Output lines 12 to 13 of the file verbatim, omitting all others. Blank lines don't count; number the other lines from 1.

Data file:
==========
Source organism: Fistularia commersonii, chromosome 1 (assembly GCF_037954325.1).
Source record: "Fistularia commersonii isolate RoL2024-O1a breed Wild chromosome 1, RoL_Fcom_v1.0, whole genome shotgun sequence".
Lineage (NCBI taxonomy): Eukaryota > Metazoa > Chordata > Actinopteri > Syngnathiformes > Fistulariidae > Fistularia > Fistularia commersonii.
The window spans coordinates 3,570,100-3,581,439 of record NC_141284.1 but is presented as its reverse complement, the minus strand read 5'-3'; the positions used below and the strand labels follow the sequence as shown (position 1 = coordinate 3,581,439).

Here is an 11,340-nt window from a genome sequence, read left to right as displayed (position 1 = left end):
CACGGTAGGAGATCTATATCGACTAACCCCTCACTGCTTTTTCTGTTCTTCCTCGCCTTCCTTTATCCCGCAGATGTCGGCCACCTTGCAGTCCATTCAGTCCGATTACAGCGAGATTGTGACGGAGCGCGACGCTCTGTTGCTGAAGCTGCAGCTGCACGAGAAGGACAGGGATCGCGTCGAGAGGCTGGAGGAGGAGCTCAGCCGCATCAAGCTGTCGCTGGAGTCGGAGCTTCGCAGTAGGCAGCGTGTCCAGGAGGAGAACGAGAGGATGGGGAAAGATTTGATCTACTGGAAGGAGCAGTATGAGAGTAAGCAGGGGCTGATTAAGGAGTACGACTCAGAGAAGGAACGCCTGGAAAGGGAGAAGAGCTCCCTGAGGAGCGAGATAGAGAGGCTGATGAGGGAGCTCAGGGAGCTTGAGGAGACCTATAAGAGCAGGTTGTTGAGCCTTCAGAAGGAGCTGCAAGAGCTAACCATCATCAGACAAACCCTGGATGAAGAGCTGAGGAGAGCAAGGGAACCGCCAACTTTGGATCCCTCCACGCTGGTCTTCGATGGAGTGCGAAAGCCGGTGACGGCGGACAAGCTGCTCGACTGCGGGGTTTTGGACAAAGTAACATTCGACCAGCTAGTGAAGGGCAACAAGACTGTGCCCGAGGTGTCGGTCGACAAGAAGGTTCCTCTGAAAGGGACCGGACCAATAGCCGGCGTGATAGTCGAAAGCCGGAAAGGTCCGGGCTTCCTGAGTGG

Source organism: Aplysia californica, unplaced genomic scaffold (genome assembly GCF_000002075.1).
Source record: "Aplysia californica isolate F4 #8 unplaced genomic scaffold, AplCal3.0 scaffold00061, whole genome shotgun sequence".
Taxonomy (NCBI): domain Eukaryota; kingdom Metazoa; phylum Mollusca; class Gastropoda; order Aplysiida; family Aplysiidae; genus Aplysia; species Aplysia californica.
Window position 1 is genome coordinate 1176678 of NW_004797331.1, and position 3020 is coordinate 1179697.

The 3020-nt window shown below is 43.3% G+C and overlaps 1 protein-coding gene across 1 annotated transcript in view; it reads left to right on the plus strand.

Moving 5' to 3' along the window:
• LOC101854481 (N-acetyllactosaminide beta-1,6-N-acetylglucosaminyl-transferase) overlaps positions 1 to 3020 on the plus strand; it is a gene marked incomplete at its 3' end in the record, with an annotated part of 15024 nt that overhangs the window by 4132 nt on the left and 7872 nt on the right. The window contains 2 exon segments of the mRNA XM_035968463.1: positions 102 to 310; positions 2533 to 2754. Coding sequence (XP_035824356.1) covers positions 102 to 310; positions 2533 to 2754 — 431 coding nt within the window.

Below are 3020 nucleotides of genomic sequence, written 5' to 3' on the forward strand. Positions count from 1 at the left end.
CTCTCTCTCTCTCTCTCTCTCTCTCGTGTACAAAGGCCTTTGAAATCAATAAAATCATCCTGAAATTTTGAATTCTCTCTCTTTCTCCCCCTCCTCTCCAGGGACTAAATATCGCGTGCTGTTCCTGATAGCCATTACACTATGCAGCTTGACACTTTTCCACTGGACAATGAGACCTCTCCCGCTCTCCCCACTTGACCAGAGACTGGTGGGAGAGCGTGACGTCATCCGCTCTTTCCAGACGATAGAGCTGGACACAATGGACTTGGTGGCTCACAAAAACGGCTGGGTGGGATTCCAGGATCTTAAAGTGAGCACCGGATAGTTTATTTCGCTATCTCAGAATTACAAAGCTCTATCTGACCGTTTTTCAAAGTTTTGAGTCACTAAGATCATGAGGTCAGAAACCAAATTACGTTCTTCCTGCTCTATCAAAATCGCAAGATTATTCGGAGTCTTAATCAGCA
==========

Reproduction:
Moving 5' to 3' along the window:
• LOC101854481 (N-acetyllactosaminide beta-1,6-N-acetylglucosaminyl-transferase) overlaps positions 1 to 3020 on the plus strand; it is a gene marked incomplete at its 3' end in the record, with an annotated part of 15024 nt that overhangs the window by 4132 nt on the left and 7872 nt on the right. The window contains 2 exon segments of the mRNA XM_035968463.1: positions 102 to 310; positions 2533 to 2754. Coding sequence (XP_035824356.1) covers positions 102 to 310; positions 2533 to 2754 — 431 coding nt within the window.